Good Minds Suggest—Tana French's Favorite Books About SecretsPosted by Goodreads on September 9, 2014
"I know who killed him." A year after an unsolved murder, an anonymous confession posted in the hallway of a Dublin girls' boarding school ushers in police suspicion and adolescent hysterics as long-submerged secrets begin to bubble up. The Secret Place is Tana French's latest crime novel and the fifth in her Dublin Murder Squad series, which features a different detective in each installment. Ambitious Cold Case detective Stephen Moran is decidedly out of his element in The Secret Place—interrogating wily and inscrutable teen girls—but he's determined to prove his mettle. French's engrossing murder mysteries are lauded not only for their virtuoso plotting, but also for revealing the tumultuous inner lives of her characters, both cops and culprits. The Dublin-based French says, "Big secrets transform everything and everyone around them—often in unpredictable, uncontrollable ways—and I've always been fascinated by books that explore that ripple effect." So read these recommendations, but...shhh!...keep their secrets to yourself.
Jane Eyre by Charlotte Brontë
"One of the classic books about secrets. Jane, brought up in the freezing cruelty of a strict orphanage, takes a job as governess at the home of the abrasive, restless Mr. Rochester. As their relationship intensifies, she becomes aware that the house holds a barely contained, and potentially lethal, secret. Practically everyone knows what's in Mr. Rochester's attic, but I was a kid when I first read the book, and I had no idea; the revelation blew me away. I love the way the barriers around both the secret and Jane's fiery emotions slowly disintegrate under the battering they take from their ferocious captives."
The Mistress Of Spices by Chitra Banerjee Divakaruni (Goodreads Author)
"An old woman, an immigrant from India, runs a spice shop in California and watches the lives of her customers. But she's got a secret: She and her shop are a lot more than they seem to be. Tilo is actually young, furiously willful, and a mistress of spices, working with their wonderful and dangerous powers to help her customers. What I love about this one is the way the secret's role changes through the book. At the beginning it's what makes both Tilo and the action blossom; by about halfway through the book, though, the secret has become a limiting factor, and Tilo is rebelling against the boundaries that she once joyfully accepted."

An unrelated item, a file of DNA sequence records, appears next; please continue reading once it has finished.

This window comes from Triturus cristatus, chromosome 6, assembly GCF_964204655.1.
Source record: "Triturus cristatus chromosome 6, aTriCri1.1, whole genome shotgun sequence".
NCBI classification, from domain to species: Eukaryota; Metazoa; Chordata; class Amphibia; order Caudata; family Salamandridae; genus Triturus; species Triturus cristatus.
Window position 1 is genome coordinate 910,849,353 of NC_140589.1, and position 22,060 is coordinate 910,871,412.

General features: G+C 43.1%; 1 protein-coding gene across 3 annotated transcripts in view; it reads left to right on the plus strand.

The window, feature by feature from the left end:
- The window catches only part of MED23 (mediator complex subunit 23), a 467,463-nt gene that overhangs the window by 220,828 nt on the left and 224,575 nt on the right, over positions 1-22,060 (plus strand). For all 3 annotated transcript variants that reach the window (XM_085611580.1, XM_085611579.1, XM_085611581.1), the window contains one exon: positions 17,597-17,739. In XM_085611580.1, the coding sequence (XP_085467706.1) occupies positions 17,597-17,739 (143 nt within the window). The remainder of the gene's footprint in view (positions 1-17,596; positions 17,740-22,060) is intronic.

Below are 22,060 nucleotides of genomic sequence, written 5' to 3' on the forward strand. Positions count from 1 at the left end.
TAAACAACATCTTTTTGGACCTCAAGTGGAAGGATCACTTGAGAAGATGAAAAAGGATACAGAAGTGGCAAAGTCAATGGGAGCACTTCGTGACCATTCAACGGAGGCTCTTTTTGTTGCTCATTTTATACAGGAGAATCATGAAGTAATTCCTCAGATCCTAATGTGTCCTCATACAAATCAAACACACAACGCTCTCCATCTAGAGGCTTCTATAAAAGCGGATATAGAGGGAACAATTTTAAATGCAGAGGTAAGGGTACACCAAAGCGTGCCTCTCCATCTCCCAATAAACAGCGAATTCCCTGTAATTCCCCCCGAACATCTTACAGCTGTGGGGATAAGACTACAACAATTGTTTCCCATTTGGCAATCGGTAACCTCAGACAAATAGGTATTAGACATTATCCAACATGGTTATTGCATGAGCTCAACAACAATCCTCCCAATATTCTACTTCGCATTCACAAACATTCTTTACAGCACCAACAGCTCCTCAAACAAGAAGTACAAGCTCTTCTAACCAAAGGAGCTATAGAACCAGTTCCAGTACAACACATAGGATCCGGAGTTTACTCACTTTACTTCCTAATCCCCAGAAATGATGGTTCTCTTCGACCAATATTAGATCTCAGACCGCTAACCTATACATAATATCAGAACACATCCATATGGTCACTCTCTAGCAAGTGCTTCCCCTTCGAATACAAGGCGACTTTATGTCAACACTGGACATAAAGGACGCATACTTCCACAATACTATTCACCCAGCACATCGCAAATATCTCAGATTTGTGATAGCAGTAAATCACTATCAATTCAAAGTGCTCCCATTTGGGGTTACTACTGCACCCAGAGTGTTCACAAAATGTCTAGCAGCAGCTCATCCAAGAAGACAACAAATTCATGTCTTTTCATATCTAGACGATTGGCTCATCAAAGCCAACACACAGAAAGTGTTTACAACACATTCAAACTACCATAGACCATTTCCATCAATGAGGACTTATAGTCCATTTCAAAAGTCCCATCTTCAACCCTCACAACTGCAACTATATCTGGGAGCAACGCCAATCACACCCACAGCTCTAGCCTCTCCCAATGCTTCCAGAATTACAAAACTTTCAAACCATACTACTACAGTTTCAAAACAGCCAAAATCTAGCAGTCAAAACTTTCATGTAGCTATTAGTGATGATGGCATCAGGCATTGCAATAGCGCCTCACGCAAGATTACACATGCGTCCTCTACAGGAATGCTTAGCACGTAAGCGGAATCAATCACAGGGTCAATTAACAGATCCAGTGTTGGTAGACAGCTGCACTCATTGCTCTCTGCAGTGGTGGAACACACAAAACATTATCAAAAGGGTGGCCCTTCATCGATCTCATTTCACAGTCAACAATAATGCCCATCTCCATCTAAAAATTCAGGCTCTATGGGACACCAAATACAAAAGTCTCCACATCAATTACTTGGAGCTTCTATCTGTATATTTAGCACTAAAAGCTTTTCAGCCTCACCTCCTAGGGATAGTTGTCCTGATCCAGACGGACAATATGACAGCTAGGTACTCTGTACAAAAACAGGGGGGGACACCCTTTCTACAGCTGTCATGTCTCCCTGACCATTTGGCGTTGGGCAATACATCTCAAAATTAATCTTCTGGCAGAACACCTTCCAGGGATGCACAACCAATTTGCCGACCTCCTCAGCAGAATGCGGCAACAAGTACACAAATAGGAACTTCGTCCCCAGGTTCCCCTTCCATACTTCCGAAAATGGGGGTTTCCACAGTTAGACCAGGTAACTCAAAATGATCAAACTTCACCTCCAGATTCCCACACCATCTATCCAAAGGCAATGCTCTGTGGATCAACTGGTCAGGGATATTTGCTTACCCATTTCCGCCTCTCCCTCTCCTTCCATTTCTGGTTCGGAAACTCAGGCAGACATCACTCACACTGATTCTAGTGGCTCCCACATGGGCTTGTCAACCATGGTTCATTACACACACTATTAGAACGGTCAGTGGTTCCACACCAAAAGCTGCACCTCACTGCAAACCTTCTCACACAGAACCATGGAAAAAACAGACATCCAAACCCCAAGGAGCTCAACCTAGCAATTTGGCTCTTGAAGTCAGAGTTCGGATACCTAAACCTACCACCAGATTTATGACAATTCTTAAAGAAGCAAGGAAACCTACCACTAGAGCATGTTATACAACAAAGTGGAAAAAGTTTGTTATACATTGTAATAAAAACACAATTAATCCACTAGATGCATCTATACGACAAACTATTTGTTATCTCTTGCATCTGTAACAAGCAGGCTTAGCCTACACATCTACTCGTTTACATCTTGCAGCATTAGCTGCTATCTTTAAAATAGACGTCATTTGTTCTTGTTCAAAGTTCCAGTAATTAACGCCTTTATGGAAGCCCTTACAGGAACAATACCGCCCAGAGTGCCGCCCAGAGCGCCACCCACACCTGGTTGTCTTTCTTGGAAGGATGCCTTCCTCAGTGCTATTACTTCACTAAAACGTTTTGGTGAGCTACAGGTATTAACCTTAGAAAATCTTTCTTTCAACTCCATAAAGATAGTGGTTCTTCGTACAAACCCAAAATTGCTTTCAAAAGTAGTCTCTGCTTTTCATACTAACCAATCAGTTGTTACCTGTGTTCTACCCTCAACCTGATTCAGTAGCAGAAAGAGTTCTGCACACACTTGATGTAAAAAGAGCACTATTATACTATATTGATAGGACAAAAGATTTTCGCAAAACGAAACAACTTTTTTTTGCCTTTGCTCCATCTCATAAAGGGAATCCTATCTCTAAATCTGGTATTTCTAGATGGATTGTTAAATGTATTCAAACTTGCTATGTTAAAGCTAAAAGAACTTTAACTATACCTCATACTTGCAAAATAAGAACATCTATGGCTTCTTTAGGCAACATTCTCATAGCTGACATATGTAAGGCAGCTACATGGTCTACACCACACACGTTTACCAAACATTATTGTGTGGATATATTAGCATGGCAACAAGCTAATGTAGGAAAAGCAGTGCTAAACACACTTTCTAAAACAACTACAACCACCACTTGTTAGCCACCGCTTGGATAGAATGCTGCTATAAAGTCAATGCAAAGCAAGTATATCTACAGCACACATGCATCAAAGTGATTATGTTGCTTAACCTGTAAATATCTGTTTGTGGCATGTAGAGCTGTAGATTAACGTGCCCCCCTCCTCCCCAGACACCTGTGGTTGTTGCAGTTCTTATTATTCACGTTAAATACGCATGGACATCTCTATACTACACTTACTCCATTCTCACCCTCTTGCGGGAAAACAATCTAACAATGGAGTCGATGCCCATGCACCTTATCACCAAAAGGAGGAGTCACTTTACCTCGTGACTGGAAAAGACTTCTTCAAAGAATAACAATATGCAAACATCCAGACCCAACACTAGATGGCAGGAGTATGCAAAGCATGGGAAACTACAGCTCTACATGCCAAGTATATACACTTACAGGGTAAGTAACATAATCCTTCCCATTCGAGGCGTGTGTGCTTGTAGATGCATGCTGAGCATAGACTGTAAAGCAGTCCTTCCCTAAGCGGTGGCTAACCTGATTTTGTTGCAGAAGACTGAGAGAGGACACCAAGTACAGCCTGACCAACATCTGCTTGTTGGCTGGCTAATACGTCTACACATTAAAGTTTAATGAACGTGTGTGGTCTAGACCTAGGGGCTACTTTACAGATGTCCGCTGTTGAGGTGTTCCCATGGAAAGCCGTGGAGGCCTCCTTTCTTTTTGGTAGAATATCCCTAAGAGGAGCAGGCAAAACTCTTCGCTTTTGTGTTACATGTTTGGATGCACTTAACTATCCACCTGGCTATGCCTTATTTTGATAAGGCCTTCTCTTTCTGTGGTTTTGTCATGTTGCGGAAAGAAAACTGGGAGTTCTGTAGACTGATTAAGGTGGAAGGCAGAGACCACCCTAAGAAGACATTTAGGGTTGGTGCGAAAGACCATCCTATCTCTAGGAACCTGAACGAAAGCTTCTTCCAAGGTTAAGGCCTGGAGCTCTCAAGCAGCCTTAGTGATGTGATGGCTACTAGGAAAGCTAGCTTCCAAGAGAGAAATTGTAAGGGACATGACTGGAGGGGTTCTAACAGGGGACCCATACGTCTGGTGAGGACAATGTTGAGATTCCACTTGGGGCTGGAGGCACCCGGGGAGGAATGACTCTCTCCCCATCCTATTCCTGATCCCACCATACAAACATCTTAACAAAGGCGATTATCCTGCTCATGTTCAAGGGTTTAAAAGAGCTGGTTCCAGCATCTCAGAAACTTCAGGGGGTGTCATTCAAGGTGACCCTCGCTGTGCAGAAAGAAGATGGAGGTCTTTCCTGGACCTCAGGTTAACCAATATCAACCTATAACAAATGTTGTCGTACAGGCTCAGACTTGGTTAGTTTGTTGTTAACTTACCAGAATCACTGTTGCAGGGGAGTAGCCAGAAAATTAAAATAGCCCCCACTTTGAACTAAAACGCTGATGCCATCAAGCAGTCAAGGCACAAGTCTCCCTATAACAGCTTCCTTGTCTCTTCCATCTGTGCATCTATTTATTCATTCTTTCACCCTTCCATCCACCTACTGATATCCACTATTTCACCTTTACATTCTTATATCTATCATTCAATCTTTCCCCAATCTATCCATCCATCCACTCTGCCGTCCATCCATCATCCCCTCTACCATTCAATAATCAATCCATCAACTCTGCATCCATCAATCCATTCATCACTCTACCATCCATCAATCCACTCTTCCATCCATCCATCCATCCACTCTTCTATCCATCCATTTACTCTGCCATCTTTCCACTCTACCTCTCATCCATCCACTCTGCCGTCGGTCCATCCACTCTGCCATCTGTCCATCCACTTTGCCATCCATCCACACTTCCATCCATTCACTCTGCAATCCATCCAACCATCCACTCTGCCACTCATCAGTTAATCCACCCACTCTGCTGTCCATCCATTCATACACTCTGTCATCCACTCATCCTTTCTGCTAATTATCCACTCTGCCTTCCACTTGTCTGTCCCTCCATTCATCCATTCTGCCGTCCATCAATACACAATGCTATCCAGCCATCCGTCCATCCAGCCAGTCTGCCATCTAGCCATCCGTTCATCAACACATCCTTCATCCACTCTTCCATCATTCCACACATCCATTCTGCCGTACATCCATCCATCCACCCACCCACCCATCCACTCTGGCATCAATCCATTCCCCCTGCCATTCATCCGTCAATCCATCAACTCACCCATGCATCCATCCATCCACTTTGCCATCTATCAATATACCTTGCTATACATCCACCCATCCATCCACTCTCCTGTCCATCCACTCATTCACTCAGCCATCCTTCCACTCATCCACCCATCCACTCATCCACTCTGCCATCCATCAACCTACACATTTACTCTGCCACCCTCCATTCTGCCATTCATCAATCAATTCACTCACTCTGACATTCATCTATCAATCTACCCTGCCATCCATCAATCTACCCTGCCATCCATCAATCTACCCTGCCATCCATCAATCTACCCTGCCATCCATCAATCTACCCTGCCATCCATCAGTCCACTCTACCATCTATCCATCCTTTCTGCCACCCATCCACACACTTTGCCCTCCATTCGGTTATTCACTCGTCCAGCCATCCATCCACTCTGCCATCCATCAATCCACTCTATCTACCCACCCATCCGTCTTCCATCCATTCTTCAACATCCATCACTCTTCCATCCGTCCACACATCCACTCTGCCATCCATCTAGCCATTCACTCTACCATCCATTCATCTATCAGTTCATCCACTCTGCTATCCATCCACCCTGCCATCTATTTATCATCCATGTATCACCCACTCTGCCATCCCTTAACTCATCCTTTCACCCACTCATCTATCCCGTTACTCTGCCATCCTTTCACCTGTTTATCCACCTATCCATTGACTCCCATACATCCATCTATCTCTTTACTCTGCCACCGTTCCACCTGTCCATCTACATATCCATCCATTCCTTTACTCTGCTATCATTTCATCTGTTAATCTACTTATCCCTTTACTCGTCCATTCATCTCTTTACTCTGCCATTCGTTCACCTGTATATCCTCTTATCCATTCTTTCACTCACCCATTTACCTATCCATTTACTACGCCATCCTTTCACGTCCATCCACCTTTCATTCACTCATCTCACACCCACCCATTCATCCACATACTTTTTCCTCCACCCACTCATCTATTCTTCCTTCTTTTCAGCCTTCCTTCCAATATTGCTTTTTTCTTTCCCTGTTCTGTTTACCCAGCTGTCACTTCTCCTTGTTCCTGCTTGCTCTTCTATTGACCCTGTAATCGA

The Name of the Rose by Umberto Eco
"In the year 1327, young Franciscan friar Adso and his Holmes-like mentor William of Baskerville (get it?) investigate a macabre series of murders at a wealthy abbey. The secret isn't just a piece of information, the way it is in most books; it's a solid thing—and it's more than that: It's a thought process given concrete form. Like everything else in the book, it's mind-blowingly intricate, heaped with ornate flourishes, and wrapped in pass-the-parcel layers of cryptic clues, codes, and symbols—and it's hugely satisfying."
The Secret History by Donna Tartt
"In a Vermont college Richard Papen is drawn into an enigmatic, elite group of Classics students—but by the time spring comes, five of them will have murdered the sixth. I'm not giving away anything by telling you that; it's revealed within the first few pages. The immense power of the book comes from the fascination of finding out why they do it and from watching the slow transformation and devastation that their secret visits on them all in the aftermath of the murder."
Winter's Bone by Daniel Woodrell
"Deep in the Ozark mountains, 16-year-old Ree Dolly needs to find her missing father in order to save her family's home. Everyone but her seems to know something, but everyone warns her away—sometimes kindly, sometimes with horrific violence. The sense that the secret is all around Ree, permeating and changing the jagged snow-melt landscapes she knows inside out and the threadbare homes and faces she's grown up with, drags you right into her world."